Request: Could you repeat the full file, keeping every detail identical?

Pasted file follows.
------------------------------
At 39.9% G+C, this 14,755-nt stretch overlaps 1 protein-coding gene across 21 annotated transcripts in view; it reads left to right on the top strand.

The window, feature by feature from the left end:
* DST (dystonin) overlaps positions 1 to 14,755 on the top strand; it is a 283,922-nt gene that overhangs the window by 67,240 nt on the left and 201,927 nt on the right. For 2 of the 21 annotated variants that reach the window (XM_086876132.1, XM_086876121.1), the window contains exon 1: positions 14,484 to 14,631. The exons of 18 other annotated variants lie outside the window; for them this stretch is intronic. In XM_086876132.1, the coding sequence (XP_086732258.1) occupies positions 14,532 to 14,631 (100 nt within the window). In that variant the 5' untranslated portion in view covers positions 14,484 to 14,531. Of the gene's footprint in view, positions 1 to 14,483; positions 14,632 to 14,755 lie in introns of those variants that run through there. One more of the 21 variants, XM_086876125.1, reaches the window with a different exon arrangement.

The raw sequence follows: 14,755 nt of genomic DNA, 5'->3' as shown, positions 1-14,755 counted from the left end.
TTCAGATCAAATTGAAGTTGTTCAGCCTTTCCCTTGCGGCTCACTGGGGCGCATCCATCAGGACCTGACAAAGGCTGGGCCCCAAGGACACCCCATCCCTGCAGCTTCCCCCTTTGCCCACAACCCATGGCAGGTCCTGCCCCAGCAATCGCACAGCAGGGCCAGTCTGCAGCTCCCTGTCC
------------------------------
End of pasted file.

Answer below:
At 39.9% G+C, this 14,755-nt stretch overlaps 1 protein-coding gene across 21 annotated transcripts in view; it reads left to right on the top strand.

The window, feature by feature from the left end:
* DST (dystonin) overlaps positions 1 to 14,755 on the top strand; it is a 283,922-nt gene that overhangs the window by 67,240 nt on the left and 201,927 nt on the right. For 2 of the 21 annotated variants that reach the window (XM_086876132.1, XM_086876121.1), the window contains exon 1: positions 14,484 to 14,631. The exons of 18 other annotated variants lie outside the window; for them this stretch is intronic. In XM_086876132.1, the coding sequence (XP_086732258.1) occupies positions 14,532 to 14,631 (100 nt within the window). In that variant the 5' untranslated portion in view covers positions 14,484 to 14,531. Of the gene's footprint in view, positions 1 to 14,483; positions 14,632 to 14,755 lie in introns of those variants that run through there. One more of the 21 variants, XM_086876125.1, reaches the window with a different exon arrangement.

The raw sequence follows: 14,755 nt of genomic DNA, 5'->3' as shown, positions 1-14,755 counted from the left end.
TTCAGATCAAATTGAAGTTGTTCAGCCTTTCCCTTGCGGCTCACTGGGGCGCATCCATCAGGACCTGACAAAGGCTGGGCCCCAAGGACACCCCATCCCTGCAGCTTCCCCCTTTGCCCACAACCCATGGCAGGTCCTGCCCCAGCAATCGCACAGCAGGGCCAGTCTGCAGCTCCCTGTCC